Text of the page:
So apparently, e-cigarettes produce formaldehyde/acetaldehyde because they vaporize propylene glycol/glycerin. What is the chemical reaction through which propylene glycol/glycerin forms formaldehyde/acetaldehyde? Why does propylene glycol form more carbonylated products than glycerol?


I think the reaction is essentially an incomplete combustion reaction.

In a vaporizer, the idea is to get the propylene glycol, glycerine, and and "flavor" molecules into the vapor phase (or into aerosol droplets) without chemically degrading them.

However, the way this is accomplished is with very high-temperature resistor coils - the idea is that if you have a small amount of heat in a confined space, and the liquid is distributed throughout an absorbent (like cotton, for example), then the heat transfer will happen very quickly and a large amount of liquid will be vaporized.

The problem is that when you have a very high temperature heat source, and there is lots of oxygen in comparison to the liquid, there is a good chance that at least some of the liquid will reach the combustion temperature instead of just vaporizing.

What happens is that the hydrocarbons in the propylene glycol and glycerin molecules are partially oxidized - oxygen reacts with them to "steal" electrons. If the combustion was complete, you would wind up with just carbon dioxide and water. When combustion is incomplete, you can get any number of compounds, two of which happen to be formaldehyde and acetaldehyde. Carbon monoxide is another one I would be concerned about.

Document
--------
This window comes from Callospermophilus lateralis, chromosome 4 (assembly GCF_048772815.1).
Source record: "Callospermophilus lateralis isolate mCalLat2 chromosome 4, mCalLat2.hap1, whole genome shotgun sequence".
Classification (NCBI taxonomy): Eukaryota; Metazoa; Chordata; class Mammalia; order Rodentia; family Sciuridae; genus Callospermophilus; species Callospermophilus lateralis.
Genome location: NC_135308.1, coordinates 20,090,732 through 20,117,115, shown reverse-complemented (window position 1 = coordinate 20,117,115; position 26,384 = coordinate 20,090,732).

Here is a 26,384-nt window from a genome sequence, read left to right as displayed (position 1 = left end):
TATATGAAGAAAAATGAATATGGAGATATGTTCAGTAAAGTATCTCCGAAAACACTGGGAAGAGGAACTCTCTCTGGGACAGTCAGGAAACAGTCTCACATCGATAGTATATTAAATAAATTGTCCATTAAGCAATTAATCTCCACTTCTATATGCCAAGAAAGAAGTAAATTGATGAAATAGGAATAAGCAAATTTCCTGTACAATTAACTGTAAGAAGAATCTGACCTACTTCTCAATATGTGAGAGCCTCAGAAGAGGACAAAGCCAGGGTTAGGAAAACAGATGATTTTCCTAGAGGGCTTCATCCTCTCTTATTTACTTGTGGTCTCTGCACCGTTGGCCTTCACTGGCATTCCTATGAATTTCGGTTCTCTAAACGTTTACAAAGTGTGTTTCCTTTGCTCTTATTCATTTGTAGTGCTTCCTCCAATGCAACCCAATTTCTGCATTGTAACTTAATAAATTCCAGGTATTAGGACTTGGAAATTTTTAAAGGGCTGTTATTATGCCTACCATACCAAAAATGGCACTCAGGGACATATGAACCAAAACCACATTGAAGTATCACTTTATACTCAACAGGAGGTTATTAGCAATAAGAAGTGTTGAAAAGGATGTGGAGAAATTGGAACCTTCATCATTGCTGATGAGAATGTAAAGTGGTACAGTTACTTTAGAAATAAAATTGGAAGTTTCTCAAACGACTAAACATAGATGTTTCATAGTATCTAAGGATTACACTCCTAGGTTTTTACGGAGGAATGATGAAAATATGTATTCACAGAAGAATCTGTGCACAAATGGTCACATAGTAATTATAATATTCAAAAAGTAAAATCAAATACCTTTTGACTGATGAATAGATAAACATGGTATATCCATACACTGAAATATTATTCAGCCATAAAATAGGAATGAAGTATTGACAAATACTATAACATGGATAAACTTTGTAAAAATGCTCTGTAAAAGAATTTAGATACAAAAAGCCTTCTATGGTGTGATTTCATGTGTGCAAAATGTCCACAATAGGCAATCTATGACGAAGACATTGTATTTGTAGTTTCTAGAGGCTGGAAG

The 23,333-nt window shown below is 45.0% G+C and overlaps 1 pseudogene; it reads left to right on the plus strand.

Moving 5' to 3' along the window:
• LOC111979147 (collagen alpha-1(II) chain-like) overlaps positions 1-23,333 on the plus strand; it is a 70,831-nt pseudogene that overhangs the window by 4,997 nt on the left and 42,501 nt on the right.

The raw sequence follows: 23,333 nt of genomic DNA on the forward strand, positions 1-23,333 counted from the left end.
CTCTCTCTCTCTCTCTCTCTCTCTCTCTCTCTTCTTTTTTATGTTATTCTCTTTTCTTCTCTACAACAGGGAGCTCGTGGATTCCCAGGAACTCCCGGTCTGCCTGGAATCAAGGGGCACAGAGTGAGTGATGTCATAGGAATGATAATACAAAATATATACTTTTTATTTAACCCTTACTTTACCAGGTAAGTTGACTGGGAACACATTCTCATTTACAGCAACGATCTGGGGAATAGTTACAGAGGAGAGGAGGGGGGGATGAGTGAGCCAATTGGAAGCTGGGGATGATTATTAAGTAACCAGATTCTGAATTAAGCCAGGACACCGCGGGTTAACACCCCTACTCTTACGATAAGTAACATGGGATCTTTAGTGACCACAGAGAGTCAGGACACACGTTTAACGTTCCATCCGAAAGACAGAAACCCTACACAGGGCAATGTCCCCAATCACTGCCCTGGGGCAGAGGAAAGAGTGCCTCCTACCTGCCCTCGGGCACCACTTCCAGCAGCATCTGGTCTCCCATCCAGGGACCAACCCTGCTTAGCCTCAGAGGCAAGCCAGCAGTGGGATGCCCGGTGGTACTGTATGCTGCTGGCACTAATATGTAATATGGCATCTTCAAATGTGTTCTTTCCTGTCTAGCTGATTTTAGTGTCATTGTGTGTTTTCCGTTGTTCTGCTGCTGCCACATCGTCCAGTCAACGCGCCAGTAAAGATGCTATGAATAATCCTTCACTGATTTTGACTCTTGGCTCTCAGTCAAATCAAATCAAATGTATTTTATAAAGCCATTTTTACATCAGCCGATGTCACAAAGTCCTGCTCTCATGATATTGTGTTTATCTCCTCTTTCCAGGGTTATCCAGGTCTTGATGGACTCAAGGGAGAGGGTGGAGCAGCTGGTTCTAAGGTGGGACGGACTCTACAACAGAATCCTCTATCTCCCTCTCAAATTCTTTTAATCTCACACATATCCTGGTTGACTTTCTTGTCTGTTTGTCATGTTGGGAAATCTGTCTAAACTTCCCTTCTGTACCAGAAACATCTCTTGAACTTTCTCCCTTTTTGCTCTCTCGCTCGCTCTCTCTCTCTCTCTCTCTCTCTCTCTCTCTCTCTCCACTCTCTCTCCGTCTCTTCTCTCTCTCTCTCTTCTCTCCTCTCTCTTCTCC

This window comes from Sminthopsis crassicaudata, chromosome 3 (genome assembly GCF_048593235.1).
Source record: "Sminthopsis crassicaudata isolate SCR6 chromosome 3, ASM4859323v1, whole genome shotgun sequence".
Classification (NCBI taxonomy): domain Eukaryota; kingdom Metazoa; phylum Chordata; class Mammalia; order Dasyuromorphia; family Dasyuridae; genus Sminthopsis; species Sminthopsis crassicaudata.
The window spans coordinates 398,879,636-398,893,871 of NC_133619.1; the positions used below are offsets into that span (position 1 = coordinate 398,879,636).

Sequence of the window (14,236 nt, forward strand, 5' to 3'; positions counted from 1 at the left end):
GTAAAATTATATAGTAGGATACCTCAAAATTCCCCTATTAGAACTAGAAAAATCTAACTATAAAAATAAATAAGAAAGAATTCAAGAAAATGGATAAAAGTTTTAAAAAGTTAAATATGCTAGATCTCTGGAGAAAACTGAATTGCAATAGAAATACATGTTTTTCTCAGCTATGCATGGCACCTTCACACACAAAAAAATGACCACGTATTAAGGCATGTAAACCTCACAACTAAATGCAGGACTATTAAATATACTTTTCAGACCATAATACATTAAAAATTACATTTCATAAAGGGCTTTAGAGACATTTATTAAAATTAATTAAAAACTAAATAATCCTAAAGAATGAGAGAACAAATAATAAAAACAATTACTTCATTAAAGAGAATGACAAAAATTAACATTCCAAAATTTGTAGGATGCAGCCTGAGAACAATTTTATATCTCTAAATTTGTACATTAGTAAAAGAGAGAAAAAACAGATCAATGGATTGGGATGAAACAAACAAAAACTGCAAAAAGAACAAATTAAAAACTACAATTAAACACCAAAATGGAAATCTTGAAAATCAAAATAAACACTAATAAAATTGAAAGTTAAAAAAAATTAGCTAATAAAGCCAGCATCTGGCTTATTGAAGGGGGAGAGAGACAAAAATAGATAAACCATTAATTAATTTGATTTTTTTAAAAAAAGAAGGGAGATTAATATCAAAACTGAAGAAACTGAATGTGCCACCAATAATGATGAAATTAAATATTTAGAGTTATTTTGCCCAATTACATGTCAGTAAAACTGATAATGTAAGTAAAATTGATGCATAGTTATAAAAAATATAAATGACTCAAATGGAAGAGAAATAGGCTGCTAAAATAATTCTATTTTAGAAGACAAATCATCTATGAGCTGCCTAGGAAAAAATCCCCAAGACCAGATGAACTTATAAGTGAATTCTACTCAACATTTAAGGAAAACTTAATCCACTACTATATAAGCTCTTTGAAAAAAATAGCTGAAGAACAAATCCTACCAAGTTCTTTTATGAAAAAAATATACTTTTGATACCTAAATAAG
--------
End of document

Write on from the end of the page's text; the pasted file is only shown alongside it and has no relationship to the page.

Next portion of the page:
To see how this works, take a look at proplyene glycol (all pictures are from wikipedia):

Propylene glycol

and glycerine:


Notice how they both have three carbon atoms in the "backbone" and either one or none $\ce{O-H}$ groups (called hydroxyls or alcohols) attached to each one.

Oxygen can react with any one of those carbons and will try to form $\ce{CO2}$ and water, the most thermodynamically stable products that are possible:

Carbon dioxide Water

If there is plenty of oxygen, it will. However, if there is not enough, you will get some intermediate species - formaldehyde or acetaldehyde, for example.

Let's look at formaldehyde:


In this case, oxygen has reacted with the the other two carbons on the backbone, leaving one with a hydroxyl. The hydrogen on the oxygen goes somewhere (either water or one of the other pieces of the original molecule) and the leftover electrons end up in the oxygen-carbon bond, forming a double bond. This molecule is more thermodynamically stable than proplyene glycol or glycerol, but less stable than carbon dioxide.

Now let's look at acetaldehyde:


Notice the similarity - it's almost the same, there is just a $\ce{CH3}$ (methyl) group in place of one of the hydrogens. You could get this by reacting the first carbon on propylene glycol with oxygen, and then removing the hydrogen from the hydroxyl on the second carbon. This is again more stable than propylene glycol, but less stable than carbon dioxide - it is also an intermediate.

Why does propylene glycol form more carbonylated products than glycerol?